Perspectives Online

The Sweet (Potato) Science - Sweet potatoes may be a fuel of the future, at least in North Carolina. By Dave Caldwell


Horticultural science researcher Ken Pecota inspects sweetpotatoes in the field at the Lower Coastal Plain Research Station near Kinston.
Photo by Marc Hall

Could the sweetpotato someday be to North Carolina and the Southeastern United States what sugar cane is to Brazil: an alternative and renewable source of fuel?


At last year’s biofuels field day in Duplin County, Dr. Craig Yencho (left) and Pecota described their efforts to make industrial sweet potatoes a viable alternative in large-scale ethanol production.
Photo by Dave Caldwell
It’s too early just yet to divine the future of the sweetpotato (beyond the Thanksgiving table), but a team of College of Agriculture and Life Sciences researchers is working on several fronts to make what the scientists call industrial sweetpotatoes a viable crop for North Carolina growers.

Making a fuel like ethanol from sweetpotatoes is a relatively straight-forward process. To begin with, sweetpotatoes are a good source of starch. Just process sweetpotatoes to turn that starch into sugars, ferment the sugars, and you can make ethanol. The drawback is the cost.

At this point, sweetpotatoes are not an economically competitive fuel source. It costs more to grow and process sweetpotatoes than many other fuel sources. Indeed, Dr. Craig Yencho, associate professor of horticultural science and sweetpotato breeder, estimates it costs eight times as much to grow an acre of sweetpotatoes as an acre of corn. But Yencho and others are out to change that.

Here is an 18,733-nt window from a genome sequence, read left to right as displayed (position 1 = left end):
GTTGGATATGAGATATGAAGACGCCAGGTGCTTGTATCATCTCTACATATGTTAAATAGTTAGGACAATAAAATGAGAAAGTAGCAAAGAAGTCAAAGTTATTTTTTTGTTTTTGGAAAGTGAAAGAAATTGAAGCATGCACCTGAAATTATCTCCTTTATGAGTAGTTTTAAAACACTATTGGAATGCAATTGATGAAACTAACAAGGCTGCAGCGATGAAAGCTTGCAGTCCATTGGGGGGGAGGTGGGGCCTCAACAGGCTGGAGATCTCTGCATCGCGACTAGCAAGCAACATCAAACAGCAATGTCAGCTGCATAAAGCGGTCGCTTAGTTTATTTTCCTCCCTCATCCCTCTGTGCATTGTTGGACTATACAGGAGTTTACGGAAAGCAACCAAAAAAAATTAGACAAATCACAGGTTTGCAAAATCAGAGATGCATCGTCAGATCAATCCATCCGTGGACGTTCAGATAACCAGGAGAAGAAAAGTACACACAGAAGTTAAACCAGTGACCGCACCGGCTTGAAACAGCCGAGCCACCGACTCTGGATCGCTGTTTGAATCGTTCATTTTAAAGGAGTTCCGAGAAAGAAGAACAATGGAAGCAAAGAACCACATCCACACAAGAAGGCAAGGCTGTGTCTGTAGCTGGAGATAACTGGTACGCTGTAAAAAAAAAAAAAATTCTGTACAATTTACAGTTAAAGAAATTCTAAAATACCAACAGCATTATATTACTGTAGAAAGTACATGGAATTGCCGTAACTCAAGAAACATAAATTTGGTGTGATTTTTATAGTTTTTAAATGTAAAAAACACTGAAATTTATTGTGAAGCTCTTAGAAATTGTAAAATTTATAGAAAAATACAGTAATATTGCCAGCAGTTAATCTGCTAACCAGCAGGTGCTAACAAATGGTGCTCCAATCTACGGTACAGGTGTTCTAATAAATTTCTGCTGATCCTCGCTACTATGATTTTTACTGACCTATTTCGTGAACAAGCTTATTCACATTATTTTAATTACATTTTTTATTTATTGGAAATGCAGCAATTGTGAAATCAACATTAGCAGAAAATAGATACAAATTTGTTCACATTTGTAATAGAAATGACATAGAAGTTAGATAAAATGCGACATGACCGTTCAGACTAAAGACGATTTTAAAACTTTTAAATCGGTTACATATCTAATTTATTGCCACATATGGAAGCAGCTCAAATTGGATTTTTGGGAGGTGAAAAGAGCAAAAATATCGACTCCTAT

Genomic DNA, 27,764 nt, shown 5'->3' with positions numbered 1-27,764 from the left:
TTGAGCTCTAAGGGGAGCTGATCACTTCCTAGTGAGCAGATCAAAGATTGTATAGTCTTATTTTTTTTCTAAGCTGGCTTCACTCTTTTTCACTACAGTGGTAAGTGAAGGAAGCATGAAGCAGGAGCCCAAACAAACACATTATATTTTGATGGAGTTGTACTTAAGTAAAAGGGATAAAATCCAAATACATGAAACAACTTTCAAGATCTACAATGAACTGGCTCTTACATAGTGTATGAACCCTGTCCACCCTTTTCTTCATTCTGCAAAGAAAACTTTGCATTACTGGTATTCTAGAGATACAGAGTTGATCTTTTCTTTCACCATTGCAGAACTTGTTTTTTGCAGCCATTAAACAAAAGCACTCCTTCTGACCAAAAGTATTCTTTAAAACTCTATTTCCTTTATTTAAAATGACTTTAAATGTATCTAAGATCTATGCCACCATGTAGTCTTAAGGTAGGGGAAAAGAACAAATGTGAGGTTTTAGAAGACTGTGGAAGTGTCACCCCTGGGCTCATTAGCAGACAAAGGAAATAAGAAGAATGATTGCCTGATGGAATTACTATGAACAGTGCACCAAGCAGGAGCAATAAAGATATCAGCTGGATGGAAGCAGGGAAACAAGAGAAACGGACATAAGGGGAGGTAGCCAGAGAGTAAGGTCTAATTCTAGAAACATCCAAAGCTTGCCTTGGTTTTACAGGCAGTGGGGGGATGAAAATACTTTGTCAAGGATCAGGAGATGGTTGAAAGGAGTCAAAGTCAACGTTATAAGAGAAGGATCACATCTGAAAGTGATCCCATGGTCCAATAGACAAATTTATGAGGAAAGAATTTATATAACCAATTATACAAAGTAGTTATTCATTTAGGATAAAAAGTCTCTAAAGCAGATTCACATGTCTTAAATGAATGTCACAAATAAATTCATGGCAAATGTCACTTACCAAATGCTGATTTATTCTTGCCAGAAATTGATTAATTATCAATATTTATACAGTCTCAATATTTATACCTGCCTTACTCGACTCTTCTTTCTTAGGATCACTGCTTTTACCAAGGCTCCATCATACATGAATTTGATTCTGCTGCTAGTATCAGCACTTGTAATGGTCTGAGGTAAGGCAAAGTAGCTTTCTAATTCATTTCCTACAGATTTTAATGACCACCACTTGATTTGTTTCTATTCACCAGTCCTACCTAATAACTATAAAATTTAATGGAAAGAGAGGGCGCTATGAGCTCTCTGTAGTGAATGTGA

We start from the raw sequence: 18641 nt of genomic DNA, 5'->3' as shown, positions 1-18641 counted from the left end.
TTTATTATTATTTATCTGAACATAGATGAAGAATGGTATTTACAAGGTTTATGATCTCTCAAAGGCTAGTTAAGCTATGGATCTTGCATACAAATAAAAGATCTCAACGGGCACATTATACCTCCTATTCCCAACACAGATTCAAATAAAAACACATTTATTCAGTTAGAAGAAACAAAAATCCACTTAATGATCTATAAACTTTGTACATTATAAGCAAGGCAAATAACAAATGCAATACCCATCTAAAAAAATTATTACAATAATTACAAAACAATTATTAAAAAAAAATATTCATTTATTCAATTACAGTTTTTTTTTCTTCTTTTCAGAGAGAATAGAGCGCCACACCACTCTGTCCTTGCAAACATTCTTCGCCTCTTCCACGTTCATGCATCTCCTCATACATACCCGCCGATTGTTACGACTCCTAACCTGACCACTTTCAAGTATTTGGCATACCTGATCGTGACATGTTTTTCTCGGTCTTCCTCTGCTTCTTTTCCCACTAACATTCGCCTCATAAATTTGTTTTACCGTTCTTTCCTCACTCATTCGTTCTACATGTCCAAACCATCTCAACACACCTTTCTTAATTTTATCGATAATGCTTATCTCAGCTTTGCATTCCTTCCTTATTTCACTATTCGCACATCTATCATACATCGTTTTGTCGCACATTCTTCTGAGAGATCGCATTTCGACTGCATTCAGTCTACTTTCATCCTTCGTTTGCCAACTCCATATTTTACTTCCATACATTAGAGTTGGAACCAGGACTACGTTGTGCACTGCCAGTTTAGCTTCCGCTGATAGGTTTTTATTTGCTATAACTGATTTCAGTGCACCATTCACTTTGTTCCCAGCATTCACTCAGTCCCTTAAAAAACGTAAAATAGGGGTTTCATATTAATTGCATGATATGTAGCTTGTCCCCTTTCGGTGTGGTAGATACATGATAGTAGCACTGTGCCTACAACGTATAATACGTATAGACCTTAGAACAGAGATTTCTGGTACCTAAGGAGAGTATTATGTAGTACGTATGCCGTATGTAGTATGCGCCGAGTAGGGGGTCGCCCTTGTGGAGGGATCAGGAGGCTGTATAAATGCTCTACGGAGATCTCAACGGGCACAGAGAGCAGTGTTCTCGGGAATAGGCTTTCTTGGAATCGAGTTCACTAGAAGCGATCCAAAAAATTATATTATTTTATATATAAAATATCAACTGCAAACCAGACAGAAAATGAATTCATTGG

Yencho and a colleague, Ken Pecota, horticultural science researcher, are working both to breed industrial sweetpotatoes with high starch content and to lower growing costs.


Pecota (at right) and colleagues are working to lower production costs of industrial sweetpotatoes through more efficient planting methods.
Photo by Marc Hall
They have developed industrial sweetpotatoes with around 32 percent dry matter content. Dry matter refers to what is left after a sweet-potato is dried in an oven to remove the water, Pecota explains. Much of what is left is starch, so dry matter content is a good indication of starch content. So-called table stock sweetpotatoes, the kind that end up on your table, are typically around 20 percent dry matter. Industrial sweetpotatoes produce about 30 percent more starch per acre than corn.

But higher starch content doesn’t get at the high production cost for sweetpotatoes. That’s where what Yencho and Pecota call their “cut seed piece project” comes in.

Sweetpotatoes are typically planted as small plants by hand. They’re also harvested by hand. To reduce planting costs, Yencho, Pecota and Blake Bowen, a graduate student working on his master’s degree with the team, are conducting experiments to see if they can plant sweetpotatoes the same way white potatoes are planted, using cut seed pieces. They point out that seed pieces, pieces of the potato, can be planted mechanically, which has the potential to cut production costs by as much as 20 percent.


Dr. Mari Chinn (right) is developing efficient ways of processing sweetpotatoes to produce ethanol, and Dr. Byron Sosinski is working toward production of transgenic industrial sweetpotatoes.
Photo by Becky Kirkland
When a typical table stock sweetpotato is cut into pieces and the pieces planted, these “mother pieces” often “size up” as they grow, Pecota says. When the mother pieces become particularly large, they tend to crack and often the center rots away, leaving a hollow core, reducing biomass.

But some sweetpotato mother pieces don’t size up and instead produce daughter storage roots that look like normal sweetpotatoes and produce lots of biomass. Yencho and Pecota are breeding high-starch industrial sweetpotatoes for this trait. The result: several promising sweetpotato lines with high starch content that can be planted mechanically, producing quantities of biomass that can be turned into ethanol.